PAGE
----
Cloud seeding is done by spraying tiny particles of silver iodide or dry ice onto a cloud from an aircraft. These particles attract the water drops that are already present in the cloud and form bigger drops, which fall as rain. However, this isn't as simple as it sounds which is why evidence about the efficacy of this technology is still inconclusive.
When were clouds first seeded?
American meteorologist Vincent Schaefer stumbled upon it in 1946 while tinkering with a deep freeze and dry ice. The United States invested heavily in this technology until the mid 1990s and even claimed to have extended the monsoon season during the Vietnam war to gain an upper hand. Soon enough, other countries caught up with the US and today, China is believed to be using this technology most extensively. It even claims to have checked rainfall incidents during the 2008 Beijing Olympics by making clouds rain beforehand. However, all these assertions remain unsubstantiated.
In India, the Tata company first experimented with rainmaking over the Western Ghats as early as 1951. Two years later, the Committee on the Atmospheric Research of the Council for Scientific and Industrial Research recommended setting up a Rain and Cloud Physics Research Unit which later became a part of the Indian Institute of Tropical Meteorology. Since 1957, RCPR has conducted several experiments over different regions of the country where some areas have shown an increase in rainfall in by 20 to 24 percent.
Other states have tried their hand at this too. The Centre for Earth, Atmosphere & Weather Modification Technologies at Jawaharlal Nehru Technological University, Hyderabad, tried cloud-seeding in 12 districts and claims that increased rainfall helped save crops. Karnataka also tried it in 2003 resulting in rain 100 km away. Today, many indigenous and multinational companies see a big market for cloud seeding in India thanks to the growing water scarcity, overdependence on the monsoon and increasing erratic weather conditions.
Efficacy remains doubtful
While it is now accepted that cloud seeding does lead to rain, it's efficiency vis-a-vis cost is debatable. In an interview with the Economic Times last year, chief project scientist at IITM Thara Prabhakaran said that cloud seeding has not proven to be an effective tool and needs further research. In 2003, the US National Research Council had come up with a similar argument: "Although human activities can clearly affect weather, there is still no convincing scientific proof of the efficacy of intentional weather-modification efforts," it said.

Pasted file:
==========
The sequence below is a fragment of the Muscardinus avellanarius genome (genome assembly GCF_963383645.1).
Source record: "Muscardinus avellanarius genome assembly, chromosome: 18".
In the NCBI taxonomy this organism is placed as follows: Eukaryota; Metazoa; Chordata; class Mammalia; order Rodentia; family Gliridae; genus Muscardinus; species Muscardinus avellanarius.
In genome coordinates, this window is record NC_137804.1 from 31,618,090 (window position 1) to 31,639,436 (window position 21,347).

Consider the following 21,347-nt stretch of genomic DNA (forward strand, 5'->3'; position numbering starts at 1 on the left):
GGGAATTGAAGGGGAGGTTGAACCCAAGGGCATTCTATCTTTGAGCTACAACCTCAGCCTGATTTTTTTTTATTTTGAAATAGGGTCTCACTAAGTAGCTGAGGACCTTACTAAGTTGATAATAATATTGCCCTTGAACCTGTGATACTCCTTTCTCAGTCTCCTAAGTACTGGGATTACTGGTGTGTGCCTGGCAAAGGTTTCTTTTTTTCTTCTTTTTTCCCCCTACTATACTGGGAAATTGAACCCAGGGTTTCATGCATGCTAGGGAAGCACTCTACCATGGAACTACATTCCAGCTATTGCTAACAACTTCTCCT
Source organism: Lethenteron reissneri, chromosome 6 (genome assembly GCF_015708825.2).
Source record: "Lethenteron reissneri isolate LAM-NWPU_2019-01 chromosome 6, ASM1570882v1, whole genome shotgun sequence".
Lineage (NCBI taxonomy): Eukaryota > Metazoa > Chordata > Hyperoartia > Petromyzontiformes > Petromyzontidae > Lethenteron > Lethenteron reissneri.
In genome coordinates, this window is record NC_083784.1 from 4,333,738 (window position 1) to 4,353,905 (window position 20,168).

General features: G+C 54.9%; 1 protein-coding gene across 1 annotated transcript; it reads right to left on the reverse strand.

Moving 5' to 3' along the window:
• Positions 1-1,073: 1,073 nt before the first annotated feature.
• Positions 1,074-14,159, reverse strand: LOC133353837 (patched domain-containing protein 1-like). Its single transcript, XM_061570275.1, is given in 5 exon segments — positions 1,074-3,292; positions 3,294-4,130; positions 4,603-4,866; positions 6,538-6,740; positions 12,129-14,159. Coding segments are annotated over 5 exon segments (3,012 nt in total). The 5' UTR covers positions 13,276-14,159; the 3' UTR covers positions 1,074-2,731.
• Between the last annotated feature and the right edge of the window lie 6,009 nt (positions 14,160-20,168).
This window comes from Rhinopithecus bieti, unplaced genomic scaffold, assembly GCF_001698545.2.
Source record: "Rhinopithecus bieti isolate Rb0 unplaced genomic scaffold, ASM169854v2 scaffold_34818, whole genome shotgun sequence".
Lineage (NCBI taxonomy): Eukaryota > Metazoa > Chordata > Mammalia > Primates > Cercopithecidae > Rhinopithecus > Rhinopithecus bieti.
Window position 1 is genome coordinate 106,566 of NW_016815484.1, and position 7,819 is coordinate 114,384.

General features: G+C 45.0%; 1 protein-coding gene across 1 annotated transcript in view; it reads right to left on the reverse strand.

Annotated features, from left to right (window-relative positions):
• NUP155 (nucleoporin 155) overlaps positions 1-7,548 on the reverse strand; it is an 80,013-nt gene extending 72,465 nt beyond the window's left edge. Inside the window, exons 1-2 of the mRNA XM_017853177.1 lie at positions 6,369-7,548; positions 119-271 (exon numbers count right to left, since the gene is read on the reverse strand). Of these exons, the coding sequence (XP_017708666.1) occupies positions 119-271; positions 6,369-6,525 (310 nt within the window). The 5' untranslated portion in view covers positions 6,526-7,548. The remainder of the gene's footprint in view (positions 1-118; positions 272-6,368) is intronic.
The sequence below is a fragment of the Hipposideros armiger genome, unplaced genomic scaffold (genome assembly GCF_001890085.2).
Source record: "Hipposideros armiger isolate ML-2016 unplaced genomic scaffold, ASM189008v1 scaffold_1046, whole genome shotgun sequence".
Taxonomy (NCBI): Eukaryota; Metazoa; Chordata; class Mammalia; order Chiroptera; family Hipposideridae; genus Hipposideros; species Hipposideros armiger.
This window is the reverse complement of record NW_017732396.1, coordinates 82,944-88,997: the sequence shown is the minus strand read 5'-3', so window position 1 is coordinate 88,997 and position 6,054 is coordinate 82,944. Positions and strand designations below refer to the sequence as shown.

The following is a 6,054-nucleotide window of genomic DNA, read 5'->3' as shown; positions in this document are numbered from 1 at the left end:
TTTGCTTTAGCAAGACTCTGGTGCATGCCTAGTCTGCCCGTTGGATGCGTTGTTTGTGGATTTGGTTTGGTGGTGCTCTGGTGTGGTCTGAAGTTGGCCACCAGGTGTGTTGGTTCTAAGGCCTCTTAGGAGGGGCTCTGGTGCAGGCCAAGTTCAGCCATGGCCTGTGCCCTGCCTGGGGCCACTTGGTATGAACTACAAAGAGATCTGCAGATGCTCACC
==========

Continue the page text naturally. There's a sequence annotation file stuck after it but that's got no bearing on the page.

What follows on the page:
The sentiment is shared by Anand Sharma, Director of the Meteorological Centre, Dehradun. “Many countries have experimented with cloud seeding and many have abandoned it," he said. "The rainfall can’t be quantified to have occurred due to cloud seeding and not due to normal weather occurrences. Also, the method is too costly to be tried on a large scale."
An analysis of over 50 years of data on cloud seeding in Israel showed that changing weather patterns and not cloud seeding led to increased rainfall. Last year, US researchers worked to put all doubts to rest but the results remained as inconclusive as ever.
Sugarcane doesn't sweeten the scenario in Maharashtra
Parineeta Dandekar, of South Asia Network on Dams, River and People, feels that the announcement to seed clouds is just a gimmick by the state government to keep people in good spirits. “Maharashtra has been experiencing drought every other year since 2012. After a few good days last month, the monsoon has again weakened putting at risk the standing crops in rainfed areas," she said. "The promise of artificial rain gives people hope in such desperate times."
“The socio-political scenario in the state favours water-intensive sugarcane as several politicians have a stake in the sugar mills," said Dandekar. "Grown on 9.4 percent of gross cultivated area, sugarcane takes over 71 percent of the irrigated water." In contrast, pulses occupy a mere 16.8% of the gross cropped area but get only 3.4% of the irrigation water. If 50% of the water being used to cultivate sugarcane in the Marathwada region was diverted towards pulses, it would have provided livelihood security to over 21 lakh farmers as against 1.1 lakh sugarcane farmers who are being supported now. Besides the crop, sugarcane factories also use lot of water. A minimum of 1,500 litres of water is required to crush one tonne of cane.
Maharashtra first experimented with artificial rain by “manufacturing showers” in drought-affected areas at a cost of Rs 5.5 crore in 2003. Since January 2014 more than 400 farmers have committed suicide in the Marathwada region, which is experiencing over 40% rainfall deficit this monsoon season.
Embezzlement of funds meant to expand irrigation networks is also costing the state heavily. With over 1,800 projects, Maharashtra has the largest concentration of irrigation projects in India but the 2012 Economic Survey showed that the state's irrigation potential rose by only 0.1% in the previous decade despite investments of Rs 35,000 crore. In fact, 71% of irrigated land in the state is not irrigated by large dams or canals, but by borewells which are also frequently drying up.
Cloud seeding is a quick solution that doesn't pay. It is curious why a government that invests in long term solutions such as the Maharashtra Groundwater (Development and Management) Act 2009, which aims to control overexploitation of groundwater resources, focus on source & resource management as well as engage community participation, would invest money in this.
This article was originally published on India Water Portal.
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